We are supposed to help those who are in need. The scriptures seem to be quite clear about this. And that, of course, is the problem. I have phrased the issue in what legal theorists call the ex post perspective. We take need as given and the morally relevant question is what our response to the need should be. Our decision is seen as being an after-the-fact (in this case the fact is need) event. The problem, of course, is that we can also look at our decision from what legal theorists call an ex ante perspective. Rather than seeing it as an after-the-fact event we look at it as a before-the-fact event. The event that our decision is “before” in this case is the reaction of others to that decision. Let me give a concrete example:
Imagine a woman ? a member of the church ? addicted to drugs, who has a young daughter. She has no money because she has spent it on drugs and contacts the ward to ask for cash so that she can buy food. The ward provides her with cash. As a result, she adjusts her spending habits. She take the money and buys drugs instead of food. The ward responds by providing her with food. This still frees up more of her ? very meager ? income to purchase drugs.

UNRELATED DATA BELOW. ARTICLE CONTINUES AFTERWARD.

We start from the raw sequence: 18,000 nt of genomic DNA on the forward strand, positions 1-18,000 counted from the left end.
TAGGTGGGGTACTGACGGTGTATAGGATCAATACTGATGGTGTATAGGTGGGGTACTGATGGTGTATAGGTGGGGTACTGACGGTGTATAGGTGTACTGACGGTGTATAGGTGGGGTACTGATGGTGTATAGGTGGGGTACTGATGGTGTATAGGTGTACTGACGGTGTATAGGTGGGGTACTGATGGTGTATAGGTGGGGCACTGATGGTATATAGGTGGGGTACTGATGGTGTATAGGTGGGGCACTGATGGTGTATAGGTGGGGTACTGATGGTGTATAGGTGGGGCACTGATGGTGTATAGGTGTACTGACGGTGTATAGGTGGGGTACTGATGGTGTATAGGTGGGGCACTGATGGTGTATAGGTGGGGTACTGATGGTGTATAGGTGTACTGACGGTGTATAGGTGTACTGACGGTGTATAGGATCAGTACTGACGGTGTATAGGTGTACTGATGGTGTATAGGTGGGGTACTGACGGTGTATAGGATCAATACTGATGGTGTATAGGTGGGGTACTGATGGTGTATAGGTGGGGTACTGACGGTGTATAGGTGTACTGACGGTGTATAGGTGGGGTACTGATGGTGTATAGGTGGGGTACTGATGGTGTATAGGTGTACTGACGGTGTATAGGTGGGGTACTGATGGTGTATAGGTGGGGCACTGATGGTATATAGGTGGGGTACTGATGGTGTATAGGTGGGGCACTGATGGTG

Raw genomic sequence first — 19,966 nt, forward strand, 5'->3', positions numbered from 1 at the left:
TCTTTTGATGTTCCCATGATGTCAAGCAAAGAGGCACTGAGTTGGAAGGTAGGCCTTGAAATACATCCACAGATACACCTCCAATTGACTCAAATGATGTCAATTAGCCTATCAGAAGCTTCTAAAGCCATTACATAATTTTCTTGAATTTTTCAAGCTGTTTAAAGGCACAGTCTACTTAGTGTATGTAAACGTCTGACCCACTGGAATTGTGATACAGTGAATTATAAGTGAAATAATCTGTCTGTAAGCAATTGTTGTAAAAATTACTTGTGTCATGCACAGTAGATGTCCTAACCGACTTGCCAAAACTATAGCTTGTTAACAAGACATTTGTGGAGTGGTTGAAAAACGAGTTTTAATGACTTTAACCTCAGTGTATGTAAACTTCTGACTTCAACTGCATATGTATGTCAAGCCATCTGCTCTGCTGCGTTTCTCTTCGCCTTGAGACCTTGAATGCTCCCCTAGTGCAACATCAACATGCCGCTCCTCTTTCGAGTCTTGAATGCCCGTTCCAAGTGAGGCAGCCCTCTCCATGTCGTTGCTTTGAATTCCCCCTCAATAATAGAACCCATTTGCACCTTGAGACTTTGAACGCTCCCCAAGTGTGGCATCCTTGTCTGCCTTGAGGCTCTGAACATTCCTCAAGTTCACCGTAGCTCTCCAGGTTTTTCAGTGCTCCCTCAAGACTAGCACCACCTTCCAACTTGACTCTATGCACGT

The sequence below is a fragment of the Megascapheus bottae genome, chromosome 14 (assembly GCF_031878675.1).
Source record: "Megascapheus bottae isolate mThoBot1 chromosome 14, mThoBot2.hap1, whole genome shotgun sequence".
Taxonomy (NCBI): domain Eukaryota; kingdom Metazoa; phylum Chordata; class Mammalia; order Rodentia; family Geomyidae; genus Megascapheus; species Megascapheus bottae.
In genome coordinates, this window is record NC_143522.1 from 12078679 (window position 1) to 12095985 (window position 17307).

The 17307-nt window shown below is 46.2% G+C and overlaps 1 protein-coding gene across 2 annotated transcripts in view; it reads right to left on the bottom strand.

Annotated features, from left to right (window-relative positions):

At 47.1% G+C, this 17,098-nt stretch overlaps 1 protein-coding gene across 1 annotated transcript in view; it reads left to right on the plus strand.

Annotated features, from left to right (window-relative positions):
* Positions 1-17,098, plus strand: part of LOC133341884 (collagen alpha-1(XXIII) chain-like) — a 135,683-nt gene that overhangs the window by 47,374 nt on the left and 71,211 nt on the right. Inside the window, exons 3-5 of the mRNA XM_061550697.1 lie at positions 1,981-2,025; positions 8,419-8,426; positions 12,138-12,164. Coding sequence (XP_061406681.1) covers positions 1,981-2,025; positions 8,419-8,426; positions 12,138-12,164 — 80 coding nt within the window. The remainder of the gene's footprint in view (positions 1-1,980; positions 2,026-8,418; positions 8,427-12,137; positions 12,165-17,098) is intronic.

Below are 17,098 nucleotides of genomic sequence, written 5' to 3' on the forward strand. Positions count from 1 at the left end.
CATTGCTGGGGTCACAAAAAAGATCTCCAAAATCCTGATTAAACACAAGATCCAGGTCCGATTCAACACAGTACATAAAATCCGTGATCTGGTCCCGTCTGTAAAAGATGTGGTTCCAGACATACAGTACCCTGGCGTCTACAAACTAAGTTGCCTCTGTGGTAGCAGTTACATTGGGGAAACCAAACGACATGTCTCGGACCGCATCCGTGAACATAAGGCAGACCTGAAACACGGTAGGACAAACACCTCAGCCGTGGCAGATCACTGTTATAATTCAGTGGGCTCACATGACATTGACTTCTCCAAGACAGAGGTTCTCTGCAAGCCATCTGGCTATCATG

Now lest you think this example is overdrawn, I can assure you that it is based on at least two concrete cases that I have personally been involved in. The ex post response to the woman’s need is to provide her with resources. However this response creates ex ante incentives for her future behavior that are not good.
Now before everyone starts quoting King Benjamin and Hugh Nibley at me, I am not arguing that because charity can create bad ex ante incentives we shouldn’t help the poor. I am genuinely puzzled by the ex post-ex ante dilemma. It seems to me that we are frequently (but not always) faced with circumstances where ex post and ex ante perspectives point in different directions. What I want to know is how people deal with this problem ? other than those who suggest that it never really exists, which in my opinion is demonstrably false.